August 14, 2017: A Crisis Or Not

August 14, 2017 marked the beginning of G and H’s last week of camp. That meant it was time for me to start getting to work on the endless to-do list I’d put together for myself in the beginning of the summer. (Better late than never?) I ran errands, organized closets, and began cleaning out the space that we hoped to turn into an office. The day was relatively productive, until about 1:30.

At 1:30, Matt came home from work with a severe headache. I greeted him at the door with two Tylenol and he went straight upstairs to rest. When I spoke to Matt’s dad (either while Matt was on his way home or after Matt had fallen asleep) Matt’s dad told me that Matt was pretty confused in the office. I don’t remember exactly how he was confused—my guess is that the things he said didn’t quite follow a logical thought pattern—so I can’t give any honest details or examples to explain what I mean when I say confused.

Ultimately, how he was confused is irrelevant. Simply the fact that he left work is crucial. For the last year, despite other bad days, Matt had always found a way to function at work.

I called Matt’s doctor at Duke to tell them about the severe headache and confusion. By 2:33 I hadn’t heard anything back. I texted a friend that I was worried I’d have to take Matt to the emergency room. But I didn’t know. I spent the next hour pacing, Googling, and sneaking into the bedroom to make sure Matt’s chest was rising and falling with breath.

At 3:30, Matt was still sleeping and I still hadn’t heard anything from Duke. I called and left another message. I give up the pretense of sneaking into the room. I folded laundry outside the bedroom door, read a manuscript by the bedroom window, and found any excuse to be within a moment’s reach of Matt.

In retrospect, I can see that I condensed all the un-Matt-like behaviors and blips and headaches over the past few weeks into this particular headache and long nap. In the moment, I was not that clear headed. I felt simply terrified and abandoned.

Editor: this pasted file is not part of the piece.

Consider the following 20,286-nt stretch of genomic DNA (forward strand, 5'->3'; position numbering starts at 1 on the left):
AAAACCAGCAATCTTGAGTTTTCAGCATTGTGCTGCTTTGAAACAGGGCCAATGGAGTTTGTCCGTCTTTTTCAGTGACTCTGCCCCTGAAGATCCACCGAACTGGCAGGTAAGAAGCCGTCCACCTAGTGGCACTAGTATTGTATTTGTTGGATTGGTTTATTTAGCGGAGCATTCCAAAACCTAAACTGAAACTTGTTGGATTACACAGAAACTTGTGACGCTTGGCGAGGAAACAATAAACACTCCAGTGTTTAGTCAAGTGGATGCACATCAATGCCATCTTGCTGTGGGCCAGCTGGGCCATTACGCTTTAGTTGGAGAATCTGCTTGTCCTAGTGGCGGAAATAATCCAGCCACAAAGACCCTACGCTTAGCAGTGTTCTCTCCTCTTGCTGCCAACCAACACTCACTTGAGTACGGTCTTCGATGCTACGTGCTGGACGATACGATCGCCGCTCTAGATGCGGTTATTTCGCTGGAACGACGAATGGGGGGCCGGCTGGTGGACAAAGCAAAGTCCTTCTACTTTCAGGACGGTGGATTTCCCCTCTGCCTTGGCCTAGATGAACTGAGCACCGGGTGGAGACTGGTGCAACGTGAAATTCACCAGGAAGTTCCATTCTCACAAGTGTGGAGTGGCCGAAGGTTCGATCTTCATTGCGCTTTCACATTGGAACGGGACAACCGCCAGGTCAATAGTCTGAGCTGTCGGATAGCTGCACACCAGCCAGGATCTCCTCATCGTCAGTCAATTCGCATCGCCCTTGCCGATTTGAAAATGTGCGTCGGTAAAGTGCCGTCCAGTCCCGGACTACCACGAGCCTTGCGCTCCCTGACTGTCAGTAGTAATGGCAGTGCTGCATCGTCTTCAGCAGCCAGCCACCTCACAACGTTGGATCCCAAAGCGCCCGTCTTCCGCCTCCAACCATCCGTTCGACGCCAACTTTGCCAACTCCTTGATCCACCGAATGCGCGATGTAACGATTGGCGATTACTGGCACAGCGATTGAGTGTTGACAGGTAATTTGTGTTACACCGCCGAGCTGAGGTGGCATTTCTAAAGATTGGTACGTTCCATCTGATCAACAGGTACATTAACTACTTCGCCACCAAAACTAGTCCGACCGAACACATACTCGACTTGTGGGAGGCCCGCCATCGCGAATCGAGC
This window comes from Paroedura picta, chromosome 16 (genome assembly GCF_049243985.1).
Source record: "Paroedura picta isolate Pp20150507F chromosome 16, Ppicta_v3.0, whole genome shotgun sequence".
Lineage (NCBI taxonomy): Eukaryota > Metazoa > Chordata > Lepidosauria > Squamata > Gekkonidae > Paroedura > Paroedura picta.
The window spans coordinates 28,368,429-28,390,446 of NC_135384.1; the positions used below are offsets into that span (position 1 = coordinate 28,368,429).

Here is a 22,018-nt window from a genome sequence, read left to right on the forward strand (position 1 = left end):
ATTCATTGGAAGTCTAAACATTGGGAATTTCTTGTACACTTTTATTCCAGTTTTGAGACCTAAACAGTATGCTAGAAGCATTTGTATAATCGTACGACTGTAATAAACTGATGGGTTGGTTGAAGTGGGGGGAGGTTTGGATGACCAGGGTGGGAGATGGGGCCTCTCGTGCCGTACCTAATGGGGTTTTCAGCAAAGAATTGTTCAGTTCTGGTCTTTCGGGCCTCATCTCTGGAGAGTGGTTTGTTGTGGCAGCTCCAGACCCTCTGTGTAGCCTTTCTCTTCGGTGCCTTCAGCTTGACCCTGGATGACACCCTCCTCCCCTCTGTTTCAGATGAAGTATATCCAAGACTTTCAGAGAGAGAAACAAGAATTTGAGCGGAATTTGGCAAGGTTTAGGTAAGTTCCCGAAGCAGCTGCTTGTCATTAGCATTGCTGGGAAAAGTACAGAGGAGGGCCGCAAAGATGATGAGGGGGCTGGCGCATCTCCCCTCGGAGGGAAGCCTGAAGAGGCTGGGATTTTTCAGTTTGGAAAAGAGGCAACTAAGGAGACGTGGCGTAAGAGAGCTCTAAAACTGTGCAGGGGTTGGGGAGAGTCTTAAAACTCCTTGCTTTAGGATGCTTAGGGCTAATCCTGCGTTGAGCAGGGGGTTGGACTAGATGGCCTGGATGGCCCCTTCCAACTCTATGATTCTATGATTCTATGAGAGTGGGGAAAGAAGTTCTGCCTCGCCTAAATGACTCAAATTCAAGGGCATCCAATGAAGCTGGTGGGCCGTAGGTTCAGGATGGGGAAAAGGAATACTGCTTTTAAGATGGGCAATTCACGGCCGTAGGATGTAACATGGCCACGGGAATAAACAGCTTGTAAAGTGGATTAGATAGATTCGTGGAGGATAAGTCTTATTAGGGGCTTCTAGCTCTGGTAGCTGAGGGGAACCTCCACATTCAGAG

At 4 p.m., the nurse at Duke returned my call. I remember the intense relief I felt to see the Duke number flash on my phone, to hear the nurse’s voice on the other end of the line. All the stress and anxiety of the last two and a half hours poured through the phone line as I gave her a detailed account of everything. With unwavering practicality and a practiced calm, she told me to let Matt sleep for another hour and to take him to the emergency room if the pain wasn’t gone by the time he woke up. The fact that I didn’t hear panic in her words, calmed the panic in my world.

At 4:37-ish, Matt woke up. His headache was gone.

A few minutes after Matt woke, the kids came home from camp and it was as if nothing had ever happened. No confusion. No extra Tylenol. Crisis wasn’t averted because there was never a crisis to avert. I remember chastising myself for letting my imagination get the better of me. I remember thinking I’d worked myself up over nothing. I remember thinking I couldn’t trust myself anymore.

I don’t remember if I told Matt how panicked I was. My guess is I told him nothing, because why worry him.

In the grand scheme of the day, the total time spent in panic mode was about three hours. I spent two of those hours waiting for a call back. Barely worth mentioning. And also, somehow a lifetime. In those two hours, I felt the life I knew slipping away. Those two hours waiting for a call back illustrated a problem with no easy solution. Brain cancer is a disease that is impossible to navigate alone. Blips and headaches and un-Matt-like behaviors became part of the daily routine, and yet, so often there was nothing any doctor or nurse could do to help, except maybe make us feel less alone in the battle. Sometimes that was all we needed.

Matt and I never lost sight of the fact that we were not the only patients waiting for a call back or waiting for the doctor to review a MRI. We understood the doctors and nurses were working tirelessly for the benefit of all patients. We also just began to feel abandoned when we most needed someone on our side. Maybe that’s not fair, but it’s true, and it becomes a central theme in the story as our world spins out of control.

The hopeless truth is the ending of this day wouldn’t have changed our story’s ending, at all. The hope-filled truth is that no matter how this day ended, we wouldn’t have stopped believing we were destined for a happily ever after.

4 thoughts on “August 14, 2017: A Crisis Or Not

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